Many people in the Episcopal Church are continuing to read through Luke-Acts as part of the Good Book Club. Reading Scripture “with the Fathers” has long been a feature of the Christian tradition, and I have often found that their comments both personally and challenging. They frequently have a wider eye on the canonical meaning of Scripture than many commentators today.

As an aid to meditating on passages from last week and this week, I have selected a few excerpts from the Venerable Bede’s Commentary on Acts. This was one of the most commonly read commentaries in the Middle Ages, and it contains a series of interesting notes on sacraments. I quote here from Lawrence Martin, Bede: Commentary on the Acts of the Apostles (Cistercian Publications, 1989), with a few minor changes in translation, punctuation, and spelling.


1:3 During forty days appearing to them and speaking of the kingdom of God and eating with them.

In order to build up faith in his resurrection, the Lord quite often after his passion appeared alive to his apostles; he took food and showed them the same tangible body which he had raised up from the dead. Yet in terms of a higher mystery, he signified by this forty-day period of association with his disciples that he would fulfil what he had promised in his hidden presence — “Behold I am with you all days even to the consummation of the world” (Matt. 28:20).

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Now this number forty designates this temporal earthly life, either on account of the four seasons of the year, or on account of the four winds of the heavens. For after we have been buried in death with Christ through baptism, as though having passed over the path through the Red Sea, it is necessary for us, in this wilderness, to have the Lord’s guidance.

1:5 But you shall be baptized in the Holy Spirit not many days hence.

“The apostles had not yet been baptized … with the Holy Spirit. We understand that they had already been baptized, either by the baptism of John, as some people think, or as is more believable, by the baptism of Christ. For since he did not shun a ministry of memorable humility when he washed their feet, he would not have shunned the ministry of baptizing them, so as to have servants who had been baptized, through whom he could baptize others” (Augustine, Letter 265.3-5).

Therefore, when the Lord said, “John indeed baptized with water,” he did not continue with “yet you shall baptize,” but with “yet you shall be baptized in the Holy Spirit” (Acts 1:5, emphasis added), because neither the apostles nor their followers, who still baptize in the Church to this day, had the power to baptize except as John did, that is, with water.

However, when the name of Christ is invoked, the inner power of the Holy Spirit is present, which, with the human administration of water, simultaneously purifies the souls and bodies of those being baptized. This did not happen in the baptism of John — “for the Spirit had not yet been given, since Jesus had not yet been glorified” (John 7:39)

4:11 This is the stone that was rejected by you builders, which has come to have the chief place in the corner.

The builders were the Jews, while all the Gentiles remained in the wasteland of idols. The Jews alone were daily reading the Law and the Prophets for the building up of the people. As they were building, they came to the cornerstone, which embraces two walls — that is, they found in the prophetic Scriptures that Christ, who would bring together in himself two peoples, was to come in the flesh. And, because they preferred to remain in one wall, that is, to be saved alone, they rejected the stone which was not one-sided, but two-sided. Nevertheless, although they were unwilling God by himself placed this stone at the chief position in the corner, so that from two testaments and two peoples there might rise up a building of one and the same faith.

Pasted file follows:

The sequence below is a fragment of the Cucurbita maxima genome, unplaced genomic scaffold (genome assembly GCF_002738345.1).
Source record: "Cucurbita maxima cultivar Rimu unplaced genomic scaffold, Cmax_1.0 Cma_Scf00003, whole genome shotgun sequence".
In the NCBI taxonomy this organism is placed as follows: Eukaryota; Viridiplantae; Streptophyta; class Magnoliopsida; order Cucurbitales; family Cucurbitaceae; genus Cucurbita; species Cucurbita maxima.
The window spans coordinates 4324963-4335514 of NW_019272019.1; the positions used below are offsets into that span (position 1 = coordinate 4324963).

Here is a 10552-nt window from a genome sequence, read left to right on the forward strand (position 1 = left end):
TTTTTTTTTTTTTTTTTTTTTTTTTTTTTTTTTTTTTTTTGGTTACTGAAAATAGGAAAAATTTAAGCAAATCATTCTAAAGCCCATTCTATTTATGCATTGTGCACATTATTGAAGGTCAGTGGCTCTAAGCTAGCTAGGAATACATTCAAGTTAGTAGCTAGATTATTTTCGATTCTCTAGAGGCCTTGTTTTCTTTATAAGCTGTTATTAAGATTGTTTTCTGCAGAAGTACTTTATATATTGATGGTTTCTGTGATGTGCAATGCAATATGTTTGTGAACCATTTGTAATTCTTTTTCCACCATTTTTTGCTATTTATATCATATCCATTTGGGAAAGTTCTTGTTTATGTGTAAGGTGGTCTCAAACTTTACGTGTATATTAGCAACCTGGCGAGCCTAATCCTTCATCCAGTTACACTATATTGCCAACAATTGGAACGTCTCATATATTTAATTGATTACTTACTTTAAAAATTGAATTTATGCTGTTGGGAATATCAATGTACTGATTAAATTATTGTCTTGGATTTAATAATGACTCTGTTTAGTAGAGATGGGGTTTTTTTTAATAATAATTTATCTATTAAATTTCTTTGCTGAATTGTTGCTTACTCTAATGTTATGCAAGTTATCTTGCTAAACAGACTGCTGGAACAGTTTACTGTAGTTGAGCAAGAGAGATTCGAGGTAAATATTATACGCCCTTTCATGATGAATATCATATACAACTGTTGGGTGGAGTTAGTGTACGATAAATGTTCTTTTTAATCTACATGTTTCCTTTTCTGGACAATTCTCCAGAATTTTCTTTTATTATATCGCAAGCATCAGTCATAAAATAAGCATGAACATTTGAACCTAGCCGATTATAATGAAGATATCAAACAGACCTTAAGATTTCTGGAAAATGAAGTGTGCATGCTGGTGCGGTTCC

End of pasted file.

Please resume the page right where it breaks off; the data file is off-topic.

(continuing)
4:12 And salvation is not in any other

If the salvation of the world is in no other, but in Christ alone, then the fathers of the Old Testament were saved by the incarnation and passion of the same Redeemer by which we also believe and hope to be saved. For although the sacraments differed by reason of the times, nevertheless there was agreement in one and the same faith, because through the prophets they learned as something to come the same dispensation of Christ which we learned through the apostles as something which has been done. For there is no redemption of human captivity except in the blood of him who gave himself as a redemption for all.

4:32 There was one heart and one soul in the multitude of believers.

Those who had completely left the world behind by no means pushed themselves forward, one over the other, glorying in the nobility of their birth. Rather, as those born from the womb of one and the same mother, the Church, they all rejoiced in one and the same love of brotherhood.

5:15 So that, when Peter came, his shadow at least might fall on some of them; and they were cured.

At that time Peter visibly relieved the infirm by the shadow of his body. Now, he does not cease to strengthen the infirm among the faithful by the invisible screen of his intercession. And because Peter is a type of the Church, it is beautifully appropriate that he himself walked upright, but by his accompanying shadow he raised up those who were lying down. So the Church, concentrating her mind and love on heavenly things, passes like a shadow on the land, and here on earth she renews with temporal sacraments and figures of heavenly things those whom she rewards in heaven with everlasting gifts.

 

About The Author

The Rev. Dr. Zachary Guiliano is an associate editor of The Living Church and a priest of the Church of England serving as assistant curate at St. Bene’t’s Church, Cambridge.

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